For the past decade, the Ballon d’Or market has been defined by a duopoly. Take a glance at the past 10 winners of the top individual honor in men’s soccer and the breakdown says it all: five titles for Cristiano Ronaldo, five for Lionel Messi.
Although the Champions League superstars are intrinsically linked, they couldn’t be more different. Ronaldo is the quintessential soccer celebrity, a marketing maestro at Real Madrid whose brand has planted flags from Beijing to Brooklyn. The Portuguese forward is often lambasted as a diva obsessed with individual glory. But when you score as many goals as him, does it matter?
At 5 feet 7, Messi is physically dwarfed by his 6-foot-2 rival. Ronaldo’s outsized personality overwhelms the Argentine as well. But while Ronaldo is a more purely prolific scorer, his counterpart at archrival Barcelona is the complete package — a crafty speedster with the ability to kick-start attacks, deliver the final pass and bury chances of his own.
On the club level, their trophy cases are filled to the brim. Ronaldo has five Champions League crowns; Messi has four. Ronaldo has five domestic league titles, spanning stints with Manchester United and Madrid; Messi has nine, all with Barca.
For two players who each belong in the “greatest player of all time” conversation, the World Cup represents a glaring hole on their résumés. For Ronaldo, 33, and Messi, soon to be 31, this World Cup in Russia likely represents a final shot at the international game’s most elusive prize.
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And while deep-pocketed clubs stack the deck with the finest players to ensure plentiful trophies, the international game features much more parity. For Ronaldo, this summer’s task is steep. Portugal’s squad is populated with promising prospects and gritty veterans, but the side lacks star power beyond its charismatic captain. Ronaldo claimed a major piece of international silverware anyway, directing a run to the Euro 2016 title.
“I always say I never win something for the Portugal national team — but I win tonight,” an emotional Ronaldo said in July 2016, after a 1-0 victory over France in the European Championship final. “It’s something unbelievable in my career, and something that I deserve.”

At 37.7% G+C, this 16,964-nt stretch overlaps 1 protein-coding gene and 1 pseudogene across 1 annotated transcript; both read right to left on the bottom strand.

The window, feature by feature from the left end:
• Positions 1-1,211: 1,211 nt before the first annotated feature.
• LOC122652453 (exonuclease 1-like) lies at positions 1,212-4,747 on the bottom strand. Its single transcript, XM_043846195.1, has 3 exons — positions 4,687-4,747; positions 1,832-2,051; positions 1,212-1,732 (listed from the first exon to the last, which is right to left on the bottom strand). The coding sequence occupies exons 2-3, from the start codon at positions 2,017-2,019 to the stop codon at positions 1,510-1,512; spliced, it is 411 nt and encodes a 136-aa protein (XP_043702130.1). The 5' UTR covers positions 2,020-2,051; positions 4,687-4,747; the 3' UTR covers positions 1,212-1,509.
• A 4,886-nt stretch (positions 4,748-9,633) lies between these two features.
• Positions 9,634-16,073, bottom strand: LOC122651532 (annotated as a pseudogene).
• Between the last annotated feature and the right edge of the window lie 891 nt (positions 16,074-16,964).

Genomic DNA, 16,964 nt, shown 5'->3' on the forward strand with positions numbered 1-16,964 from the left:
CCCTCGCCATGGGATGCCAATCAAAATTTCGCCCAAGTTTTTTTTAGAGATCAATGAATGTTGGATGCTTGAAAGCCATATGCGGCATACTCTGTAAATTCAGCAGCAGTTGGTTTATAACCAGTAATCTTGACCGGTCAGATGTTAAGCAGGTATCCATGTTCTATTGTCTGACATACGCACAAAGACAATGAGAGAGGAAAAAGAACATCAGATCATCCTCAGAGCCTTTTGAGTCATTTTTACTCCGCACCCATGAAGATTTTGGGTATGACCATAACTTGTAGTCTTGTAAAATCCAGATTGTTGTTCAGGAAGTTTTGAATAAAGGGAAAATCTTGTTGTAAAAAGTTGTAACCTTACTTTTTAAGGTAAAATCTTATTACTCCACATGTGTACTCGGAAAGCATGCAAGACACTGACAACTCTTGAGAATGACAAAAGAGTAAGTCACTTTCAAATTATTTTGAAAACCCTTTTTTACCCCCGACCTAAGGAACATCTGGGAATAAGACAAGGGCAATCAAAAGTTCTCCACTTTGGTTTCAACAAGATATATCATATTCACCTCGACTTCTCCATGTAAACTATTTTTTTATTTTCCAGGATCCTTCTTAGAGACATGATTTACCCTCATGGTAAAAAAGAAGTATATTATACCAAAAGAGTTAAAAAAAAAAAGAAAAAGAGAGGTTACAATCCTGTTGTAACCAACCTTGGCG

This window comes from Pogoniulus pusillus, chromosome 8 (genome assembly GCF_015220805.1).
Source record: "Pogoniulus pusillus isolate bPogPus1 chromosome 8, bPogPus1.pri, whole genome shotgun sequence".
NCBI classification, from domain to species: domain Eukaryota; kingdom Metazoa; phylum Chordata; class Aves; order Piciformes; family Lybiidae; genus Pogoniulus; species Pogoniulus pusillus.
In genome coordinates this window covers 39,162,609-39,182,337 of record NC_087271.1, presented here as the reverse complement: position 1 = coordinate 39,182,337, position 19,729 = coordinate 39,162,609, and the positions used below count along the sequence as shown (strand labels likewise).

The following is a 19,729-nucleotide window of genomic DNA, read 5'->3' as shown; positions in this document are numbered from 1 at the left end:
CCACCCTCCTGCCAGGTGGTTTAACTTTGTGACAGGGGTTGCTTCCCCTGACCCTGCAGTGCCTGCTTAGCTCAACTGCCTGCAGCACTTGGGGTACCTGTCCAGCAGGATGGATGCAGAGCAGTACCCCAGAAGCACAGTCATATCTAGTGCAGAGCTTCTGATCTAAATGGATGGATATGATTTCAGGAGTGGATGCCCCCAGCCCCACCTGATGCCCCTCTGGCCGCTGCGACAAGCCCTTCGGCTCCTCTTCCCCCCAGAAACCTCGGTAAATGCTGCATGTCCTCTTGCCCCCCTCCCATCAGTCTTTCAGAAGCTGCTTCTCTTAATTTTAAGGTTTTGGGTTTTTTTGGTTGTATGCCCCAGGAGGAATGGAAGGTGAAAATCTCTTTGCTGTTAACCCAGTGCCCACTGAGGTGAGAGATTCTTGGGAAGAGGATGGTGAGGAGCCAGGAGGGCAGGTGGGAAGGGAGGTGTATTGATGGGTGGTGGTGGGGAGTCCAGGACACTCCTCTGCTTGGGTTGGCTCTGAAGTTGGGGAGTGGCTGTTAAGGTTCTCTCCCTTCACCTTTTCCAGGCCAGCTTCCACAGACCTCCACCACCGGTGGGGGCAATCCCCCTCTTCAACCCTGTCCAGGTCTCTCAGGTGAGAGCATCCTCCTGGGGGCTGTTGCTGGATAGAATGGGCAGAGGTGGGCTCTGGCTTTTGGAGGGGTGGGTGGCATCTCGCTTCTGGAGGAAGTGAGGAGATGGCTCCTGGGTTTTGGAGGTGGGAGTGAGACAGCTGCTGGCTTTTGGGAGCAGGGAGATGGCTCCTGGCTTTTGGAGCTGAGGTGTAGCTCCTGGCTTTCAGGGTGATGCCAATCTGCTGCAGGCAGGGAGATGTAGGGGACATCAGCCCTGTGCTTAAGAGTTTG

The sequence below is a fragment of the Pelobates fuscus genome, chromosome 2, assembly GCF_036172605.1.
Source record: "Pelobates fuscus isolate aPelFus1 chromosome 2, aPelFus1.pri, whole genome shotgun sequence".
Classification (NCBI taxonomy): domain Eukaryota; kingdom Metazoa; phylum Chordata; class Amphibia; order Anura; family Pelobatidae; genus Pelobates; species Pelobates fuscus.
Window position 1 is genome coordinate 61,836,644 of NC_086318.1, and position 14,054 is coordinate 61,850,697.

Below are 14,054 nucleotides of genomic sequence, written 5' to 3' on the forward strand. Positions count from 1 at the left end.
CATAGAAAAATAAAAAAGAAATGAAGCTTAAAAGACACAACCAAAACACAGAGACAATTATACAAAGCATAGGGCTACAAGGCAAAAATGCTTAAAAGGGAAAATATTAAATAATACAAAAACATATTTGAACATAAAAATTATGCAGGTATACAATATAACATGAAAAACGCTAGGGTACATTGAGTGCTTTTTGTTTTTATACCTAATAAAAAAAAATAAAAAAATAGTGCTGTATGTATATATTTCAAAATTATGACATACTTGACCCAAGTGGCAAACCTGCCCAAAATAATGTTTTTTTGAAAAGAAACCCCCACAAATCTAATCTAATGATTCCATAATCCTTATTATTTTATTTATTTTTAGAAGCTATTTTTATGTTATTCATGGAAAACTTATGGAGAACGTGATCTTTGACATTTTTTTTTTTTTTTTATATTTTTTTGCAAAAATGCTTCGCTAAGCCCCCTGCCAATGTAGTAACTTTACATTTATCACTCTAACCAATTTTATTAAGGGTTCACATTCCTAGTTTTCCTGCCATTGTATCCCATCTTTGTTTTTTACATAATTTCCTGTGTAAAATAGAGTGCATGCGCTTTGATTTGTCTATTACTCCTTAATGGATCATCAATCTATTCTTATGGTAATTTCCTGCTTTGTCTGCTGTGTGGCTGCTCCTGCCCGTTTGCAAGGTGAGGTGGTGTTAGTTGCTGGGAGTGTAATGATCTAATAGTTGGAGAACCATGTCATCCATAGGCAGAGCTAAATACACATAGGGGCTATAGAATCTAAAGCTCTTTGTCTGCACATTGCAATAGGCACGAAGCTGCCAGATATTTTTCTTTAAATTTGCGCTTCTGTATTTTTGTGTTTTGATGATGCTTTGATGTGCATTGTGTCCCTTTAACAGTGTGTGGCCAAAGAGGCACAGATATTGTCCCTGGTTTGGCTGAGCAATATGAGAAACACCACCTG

The World Cup, of course, is still a priority for Ronaldo, but he’ll be revered in Portugal whether he wins it or not.
Messi’s relationship with Argentina is more complicated, even though he — like Ronaldo — is his nation’s all-time leading scorer. After Germany defeated Argentina in extra time of the 2014 World Cup final, Messi and Co. fell to Chile on penalties in the 2015 and 2016 Copa America title games. To date, Messi has never emerged victorious from a top-level international tournament.
That’s no small lapse for Argentina, a two-time World Cup champion where soccer is a huge source of national pride. This is the nation that produced the legendary Diego Maradona, who carried the Albiceleste to their last World Cup win in 1986. More recently, the Argentine pipeline has gifted Messi with a supporting cast featuring such generational talents as Sergio Aguero, Gonzalo Higuain, Angel Di Maria and Javier Mascherano.
So until Messi lifts a trophy, he’ll be resented back home and viewed as a lesser version of Maradona — another bombastic foil for the diminutive forward. That burden was apparent when Messi hastily announced he was retiring from international soccer in June 2016, minutes after missing a penalty in the Copa America final loss to Chile.
“[A championship] was the thing I wanted the most, but I couldn’t get it, so I think it’s over,” Messi told reporters. “There’s a lot of people who want this, who obviously are not satisfied, as we are not satisfied.”
Messi, of course, reversed that decision, appearing for Argentina less than two months later. If there’s one thing Messi and Ronaldo do share, it’s a deep passion for wearing the national colors.
For two players who have won nearly all there is to win, it’s only natural to crave the grand prize. When it comes time to reflect on the faces of an era, neither star wants that asterisk on his legacy.
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